Flu Prevention Tips for Cancer Patients

The flu can be quite a severe illness, even for previously healthy individuals. Immunocompromised patients, such as those whose immune systems have been weakened by cancer or cancer treatment, should be especially careful during flu season.

2020 has taught many things about effective ways to stop the spread of a viral infection. Much of what slows down the spread of COVID-19 also works for the flu virus.

If you’re worried about your health or the health of your loved ones during these uncertain times, here are some crucial flu prevention tips for cancer patients and caregivers.

Cancer Patients Should Get Their Flu Shot

Don’t skip your flu shot. Even if the flu vaccine isn’t 100 percent effective at preventing the flu, it will play a key role in reducing complications if you do get sick. Keep in mind that it takes about two weeks for the body to develop the antibodies necessary to fight the flu. So get your flu shot on time! You can get a free, drive-up flu shot in Tampa Bay in November and December.

Flu shots are necessary even for immunocompromised individuals. They may not work as well as on healthy individuals, but they will still help. Just be sure to consult with your doctor before you get vaccinated.

Your loved ones can assist in preventing you from becoming sick by also getting their shots.

Cancer Patients Should Wash Their Hands Frequently During Flu Season

If you’re not an expert in hand-washing by now, do your best to become one. Wash your hands every time you come in from the outside, using warm water and soap. Wash them after using the bathroom, blowing your nose, coughing, sneezing, touching animals and collecting trash. If you’re using public transportation or touching things in public places, like the grocery store, keep a bottle of alcohol-based hand sanitizer nearby and use it frequently.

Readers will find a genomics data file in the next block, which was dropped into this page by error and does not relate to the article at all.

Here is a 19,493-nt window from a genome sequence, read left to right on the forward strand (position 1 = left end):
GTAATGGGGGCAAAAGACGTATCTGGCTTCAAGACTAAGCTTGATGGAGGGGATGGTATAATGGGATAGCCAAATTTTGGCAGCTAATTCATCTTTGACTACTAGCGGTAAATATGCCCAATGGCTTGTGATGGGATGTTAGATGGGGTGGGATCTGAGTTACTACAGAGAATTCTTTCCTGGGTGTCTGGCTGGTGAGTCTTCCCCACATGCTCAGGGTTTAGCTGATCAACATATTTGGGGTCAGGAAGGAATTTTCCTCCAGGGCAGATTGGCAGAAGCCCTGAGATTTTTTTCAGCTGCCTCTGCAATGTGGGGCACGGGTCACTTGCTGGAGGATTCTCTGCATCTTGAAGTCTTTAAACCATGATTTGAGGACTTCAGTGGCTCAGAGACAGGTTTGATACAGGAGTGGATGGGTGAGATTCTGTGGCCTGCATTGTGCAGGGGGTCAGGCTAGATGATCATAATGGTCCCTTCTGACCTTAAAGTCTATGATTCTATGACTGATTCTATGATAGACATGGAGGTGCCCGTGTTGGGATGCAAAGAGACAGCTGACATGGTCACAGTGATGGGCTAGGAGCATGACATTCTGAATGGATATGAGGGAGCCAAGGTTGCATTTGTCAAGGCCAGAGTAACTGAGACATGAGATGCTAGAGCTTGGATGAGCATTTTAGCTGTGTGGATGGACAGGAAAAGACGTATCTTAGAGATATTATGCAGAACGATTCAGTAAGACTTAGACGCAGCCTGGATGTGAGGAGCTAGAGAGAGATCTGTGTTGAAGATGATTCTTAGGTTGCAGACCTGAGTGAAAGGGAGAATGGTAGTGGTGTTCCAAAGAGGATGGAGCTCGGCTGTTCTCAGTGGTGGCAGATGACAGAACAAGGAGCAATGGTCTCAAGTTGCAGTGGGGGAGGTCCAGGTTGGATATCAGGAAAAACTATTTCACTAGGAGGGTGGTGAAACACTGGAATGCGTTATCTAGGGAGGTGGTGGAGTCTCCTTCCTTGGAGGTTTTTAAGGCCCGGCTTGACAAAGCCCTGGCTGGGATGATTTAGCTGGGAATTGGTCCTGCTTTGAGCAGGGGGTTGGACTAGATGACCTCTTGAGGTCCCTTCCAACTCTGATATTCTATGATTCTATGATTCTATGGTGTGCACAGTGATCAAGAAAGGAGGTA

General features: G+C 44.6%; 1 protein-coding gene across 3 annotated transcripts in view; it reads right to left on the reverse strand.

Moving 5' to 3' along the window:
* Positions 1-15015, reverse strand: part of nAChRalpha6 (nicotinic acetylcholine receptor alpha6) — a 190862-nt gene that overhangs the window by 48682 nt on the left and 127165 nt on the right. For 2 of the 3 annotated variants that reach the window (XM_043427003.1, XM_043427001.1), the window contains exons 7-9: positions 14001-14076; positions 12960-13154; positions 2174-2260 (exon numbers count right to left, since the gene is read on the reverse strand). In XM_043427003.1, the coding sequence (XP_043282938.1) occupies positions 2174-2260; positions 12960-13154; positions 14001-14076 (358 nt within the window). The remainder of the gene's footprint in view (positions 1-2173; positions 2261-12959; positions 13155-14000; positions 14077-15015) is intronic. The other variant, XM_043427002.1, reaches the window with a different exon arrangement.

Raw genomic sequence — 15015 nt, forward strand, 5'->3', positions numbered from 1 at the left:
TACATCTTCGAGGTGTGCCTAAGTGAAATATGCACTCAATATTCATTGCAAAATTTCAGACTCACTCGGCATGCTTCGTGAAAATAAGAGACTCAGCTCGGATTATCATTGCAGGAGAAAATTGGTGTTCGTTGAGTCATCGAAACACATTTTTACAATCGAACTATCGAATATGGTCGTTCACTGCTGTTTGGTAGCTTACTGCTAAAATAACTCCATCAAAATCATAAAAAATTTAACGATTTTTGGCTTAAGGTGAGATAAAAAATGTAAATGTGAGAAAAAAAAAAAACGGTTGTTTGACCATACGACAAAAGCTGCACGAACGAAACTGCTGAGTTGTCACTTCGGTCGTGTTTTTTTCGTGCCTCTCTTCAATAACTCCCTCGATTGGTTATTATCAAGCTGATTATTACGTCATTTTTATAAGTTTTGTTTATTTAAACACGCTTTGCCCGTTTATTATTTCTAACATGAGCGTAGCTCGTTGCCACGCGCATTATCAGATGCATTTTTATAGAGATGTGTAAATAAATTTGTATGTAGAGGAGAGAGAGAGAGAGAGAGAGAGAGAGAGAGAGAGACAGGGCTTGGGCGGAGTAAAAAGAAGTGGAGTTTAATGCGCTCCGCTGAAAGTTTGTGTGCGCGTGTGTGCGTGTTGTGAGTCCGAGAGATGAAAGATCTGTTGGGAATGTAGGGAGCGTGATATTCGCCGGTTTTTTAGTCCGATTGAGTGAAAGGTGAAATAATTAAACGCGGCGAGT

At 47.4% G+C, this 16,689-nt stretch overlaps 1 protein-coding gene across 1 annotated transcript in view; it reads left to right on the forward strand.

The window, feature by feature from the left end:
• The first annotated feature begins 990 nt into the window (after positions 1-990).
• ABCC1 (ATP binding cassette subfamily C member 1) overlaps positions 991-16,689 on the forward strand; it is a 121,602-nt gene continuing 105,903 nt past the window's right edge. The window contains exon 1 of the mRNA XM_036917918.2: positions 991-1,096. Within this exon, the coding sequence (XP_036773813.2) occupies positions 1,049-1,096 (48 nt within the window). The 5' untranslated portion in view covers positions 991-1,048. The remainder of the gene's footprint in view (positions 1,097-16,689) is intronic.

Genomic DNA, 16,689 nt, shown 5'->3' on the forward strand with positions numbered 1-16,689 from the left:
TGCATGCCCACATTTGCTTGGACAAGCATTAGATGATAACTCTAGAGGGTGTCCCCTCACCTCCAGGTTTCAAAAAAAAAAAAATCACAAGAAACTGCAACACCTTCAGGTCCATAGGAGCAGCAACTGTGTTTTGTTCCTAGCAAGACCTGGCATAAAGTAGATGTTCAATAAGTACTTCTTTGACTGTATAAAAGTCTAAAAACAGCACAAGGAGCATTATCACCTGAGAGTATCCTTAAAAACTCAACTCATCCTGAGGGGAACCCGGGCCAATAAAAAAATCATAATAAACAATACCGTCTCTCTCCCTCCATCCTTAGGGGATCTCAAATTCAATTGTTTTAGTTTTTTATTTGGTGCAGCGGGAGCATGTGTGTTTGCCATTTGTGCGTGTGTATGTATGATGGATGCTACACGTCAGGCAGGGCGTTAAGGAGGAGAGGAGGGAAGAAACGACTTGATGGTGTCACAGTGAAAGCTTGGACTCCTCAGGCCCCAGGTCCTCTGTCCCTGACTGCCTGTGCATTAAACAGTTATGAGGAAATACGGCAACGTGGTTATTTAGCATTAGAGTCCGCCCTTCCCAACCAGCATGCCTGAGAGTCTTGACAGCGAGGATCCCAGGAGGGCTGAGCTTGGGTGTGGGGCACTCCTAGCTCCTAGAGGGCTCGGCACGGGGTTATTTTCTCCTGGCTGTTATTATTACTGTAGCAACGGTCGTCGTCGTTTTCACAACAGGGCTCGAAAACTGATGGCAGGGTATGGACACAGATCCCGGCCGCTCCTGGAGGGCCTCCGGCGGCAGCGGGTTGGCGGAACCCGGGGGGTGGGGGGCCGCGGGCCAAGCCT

Even if you are using gloves, you should still wash your hands after you take them off.

Avoid touching your face, especially your eyes, nose and mouth. COVID-19 has forced us all to wear masks, and masks also help prevent the flu.

Bathe every day. Be thorough; if you have any tubes or catheters, make sure there isn’t any redness, swelling or tenderness around them.

Maintain Physical Distancing

Whenever you can, avoid crowds. Don’t mingle with people you don’t know, and try not to sit in the same room with more than two or three other people, especially if you’re not sure of their daily routines and movements.

Social & physical distancing seems to be the phrase of the year for 2020. In public spaces, maintain at least 6 feet in distance from others. Don’t shake hands with people, hug them, or kiss them.

If possible, avoid getting manicures and pedicures. Do not share razors with others, even your family members.

Call Your Doctor if You Feel Ill

If you feel like you’re coming down with a fever, have a sore throat, runny or stuffy nose, a cough, fatigue or any other flu-like symptoms, immediately call your doctor. Even if it’s not the flu, it’s better to be safe than sorry.

More than a thousand men and women diagnosed with cancer each year turn to our trusted team of cancer specialists. We encourage you to call us, ask us a question, or consult with us to get a second opinion so you, too, can experience the difference.